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Fantastic Fest 2023: 30 Coins (S2 E1&2)

Welcome to Hell.

Image courtesy of HBO

If you read my Fantastic Fest review on UFO Sweden you’re probably thinking, I thought you said that was the last film you watched? You’re right! Now I’m talking about a show! Seeing episodes of a show at a festival is definitely a first for me. When the opportunity arose to screen one of my all-time favorite TV shows at one of the greatest festivals around, I could not pass up the opportunity. 30 Coins fell into my life at an early point in the pandemic, and it really helped me get through it. If you are used to how I typically do coverage and breakdowns of shows then this will feel very different. Since the show has not yet been released it felt like the wrong move to do a breakdown of something only a handful of people have seen. This piece will be my review of Season 2 Episodes 1&2 of 30 Coins, with a full breakdown coming out upon the show’s release.

Elena walks the halls of Hell
Image courtesy of HBO

Season 2 is written by Álex de la Iglesia and Jorge Guerricaechevarría, and is directed by Álex de la Iglesia. Let’s do a quick recap before we jump into it. Season 1 ends with the Cainites coming into possession of the 30 coins after taking over the large castle that becomes their compound. Elena (Megan Montaner) is stuck with a pin by Merche (Macarena Gómez), given to her by the witch, and goes catatonic while in the catacombs beneath the castle. Angelo (Cosimo Fusco) revealed to Padre Vergara (Eduard Fernández) that he was the one who put the coin in his possession for safekeeping, we also find out that Angelo was Giacomo (Riccardo Frascari) the whole time. Cardinal Santoro (Manolo Solo) stabs Vergara with the Jesus knife and adorns the crown of 30 coins. Santoro walks to a balcony to lord his crown and the powers to come, over the rest of the Cainites. He should have checked his six though because Vergara gets a running start and tackles Santoro over the ledge. The crown hits the ground and smashes; coins go everywhere and the Cainites scramble to retrieve them. Realizing that this plan didn’t work, Angelo shapeshifts into a new person and walks into a mirror, transporting him to New York. Merche obtains one of the coins and makes her escape with Lagrange (Francisco Reyes). Sargento Lagunas (Pepón Nieto) escapes Pedraza with Antonio (Javier Bódalo), while Paco (Miguel Ángel Silvestre) fireman carries Elena out of town and into a car with the hopes of getting her to a hospital ASAP.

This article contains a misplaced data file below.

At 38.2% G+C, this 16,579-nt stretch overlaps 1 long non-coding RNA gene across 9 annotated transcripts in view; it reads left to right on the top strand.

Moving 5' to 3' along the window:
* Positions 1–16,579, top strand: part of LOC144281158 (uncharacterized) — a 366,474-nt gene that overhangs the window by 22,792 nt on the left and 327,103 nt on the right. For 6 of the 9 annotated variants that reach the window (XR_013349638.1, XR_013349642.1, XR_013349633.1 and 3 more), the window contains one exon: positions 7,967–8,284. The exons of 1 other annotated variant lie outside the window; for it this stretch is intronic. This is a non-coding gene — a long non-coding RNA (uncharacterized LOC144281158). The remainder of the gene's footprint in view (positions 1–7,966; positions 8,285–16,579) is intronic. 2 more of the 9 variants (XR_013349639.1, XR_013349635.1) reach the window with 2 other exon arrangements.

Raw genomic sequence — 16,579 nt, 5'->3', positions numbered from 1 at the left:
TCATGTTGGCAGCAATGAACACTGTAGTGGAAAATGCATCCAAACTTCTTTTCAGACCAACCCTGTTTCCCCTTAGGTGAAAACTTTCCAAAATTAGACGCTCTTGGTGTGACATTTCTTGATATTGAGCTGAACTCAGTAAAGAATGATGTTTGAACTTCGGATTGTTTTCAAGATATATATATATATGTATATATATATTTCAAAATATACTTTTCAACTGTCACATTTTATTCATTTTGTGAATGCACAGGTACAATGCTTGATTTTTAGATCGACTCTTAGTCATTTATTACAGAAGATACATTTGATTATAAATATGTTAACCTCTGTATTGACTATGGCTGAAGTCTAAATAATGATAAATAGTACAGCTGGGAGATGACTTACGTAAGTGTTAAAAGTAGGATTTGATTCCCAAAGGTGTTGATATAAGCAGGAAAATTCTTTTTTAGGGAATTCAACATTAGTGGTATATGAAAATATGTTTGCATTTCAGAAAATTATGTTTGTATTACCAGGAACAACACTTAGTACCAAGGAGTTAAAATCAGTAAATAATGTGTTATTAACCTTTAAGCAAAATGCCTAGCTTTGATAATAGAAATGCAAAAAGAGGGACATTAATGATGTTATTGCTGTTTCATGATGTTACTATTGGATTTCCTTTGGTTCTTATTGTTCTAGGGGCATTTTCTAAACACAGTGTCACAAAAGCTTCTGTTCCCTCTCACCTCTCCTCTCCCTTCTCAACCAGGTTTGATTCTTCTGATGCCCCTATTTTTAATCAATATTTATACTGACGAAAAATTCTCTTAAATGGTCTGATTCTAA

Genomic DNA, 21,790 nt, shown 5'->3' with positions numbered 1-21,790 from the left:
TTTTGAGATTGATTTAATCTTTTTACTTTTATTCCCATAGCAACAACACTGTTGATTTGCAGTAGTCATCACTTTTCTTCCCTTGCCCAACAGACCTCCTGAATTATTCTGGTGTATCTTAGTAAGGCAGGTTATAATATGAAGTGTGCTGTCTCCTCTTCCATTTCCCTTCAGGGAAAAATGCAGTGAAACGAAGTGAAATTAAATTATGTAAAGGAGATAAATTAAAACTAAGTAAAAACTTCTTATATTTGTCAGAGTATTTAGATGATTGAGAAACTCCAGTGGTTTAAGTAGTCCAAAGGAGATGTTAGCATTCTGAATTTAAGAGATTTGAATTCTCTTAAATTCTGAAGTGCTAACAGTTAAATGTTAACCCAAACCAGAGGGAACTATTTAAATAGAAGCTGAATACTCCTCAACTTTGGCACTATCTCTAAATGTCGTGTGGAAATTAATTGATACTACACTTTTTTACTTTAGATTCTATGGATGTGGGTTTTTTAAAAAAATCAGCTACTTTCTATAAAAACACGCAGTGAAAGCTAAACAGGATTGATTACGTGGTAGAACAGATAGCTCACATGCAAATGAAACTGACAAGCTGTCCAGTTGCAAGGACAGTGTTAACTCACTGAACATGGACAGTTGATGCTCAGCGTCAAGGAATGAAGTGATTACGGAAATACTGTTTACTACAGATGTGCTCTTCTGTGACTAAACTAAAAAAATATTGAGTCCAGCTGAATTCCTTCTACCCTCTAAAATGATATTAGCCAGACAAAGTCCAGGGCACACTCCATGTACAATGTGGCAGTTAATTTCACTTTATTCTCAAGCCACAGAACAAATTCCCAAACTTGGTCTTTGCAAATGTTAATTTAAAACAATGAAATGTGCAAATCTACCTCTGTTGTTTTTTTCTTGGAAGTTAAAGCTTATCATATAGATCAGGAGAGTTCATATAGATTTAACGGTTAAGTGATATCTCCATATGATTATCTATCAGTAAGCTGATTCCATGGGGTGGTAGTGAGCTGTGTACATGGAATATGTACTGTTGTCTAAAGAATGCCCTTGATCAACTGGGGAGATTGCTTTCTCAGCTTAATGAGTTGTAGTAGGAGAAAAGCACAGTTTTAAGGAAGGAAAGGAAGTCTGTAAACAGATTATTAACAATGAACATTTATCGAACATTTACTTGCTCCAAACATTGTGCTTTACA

Oh, and it’s up in the air whether or not Vergara survived this encounter.

All caught up? Great! Season 2 starts with snippets of the Season 1 finale and plays heavily on the aftermath of Cainites trying to escape town with any coins they may have retrieved. Fights break out, and Cainites crash into each other, brutally attacking other members. After the little recap, we are thrust one year forward. The individual who introduced me to the show had stated their main criticism is how the show went from almost standalone episodes for the first few and then transitioned into a more linear story. That criticism does not fit for me whatsoever. Now, I did really enjoy how the first few episodes were more Monsters Of The Week-type episodes, but I quickly fell in love with the story and lore behind the rest of Season 1. Season 2 is more of the same, from what I’ve seen so far. Get ready for some whiplash because Season 2 quickly shifts from Pedraza to Sepúlveda, Spain, to New York, and more. Our main cast is broken up between all of these locations and the show does not hold your hand through any of it. This works for me though it would be understandable if that is a turnoff for some viewers.

Padre Vergara looks over a balcony in hell, trying to help Elena escape
Image courtesy of HBO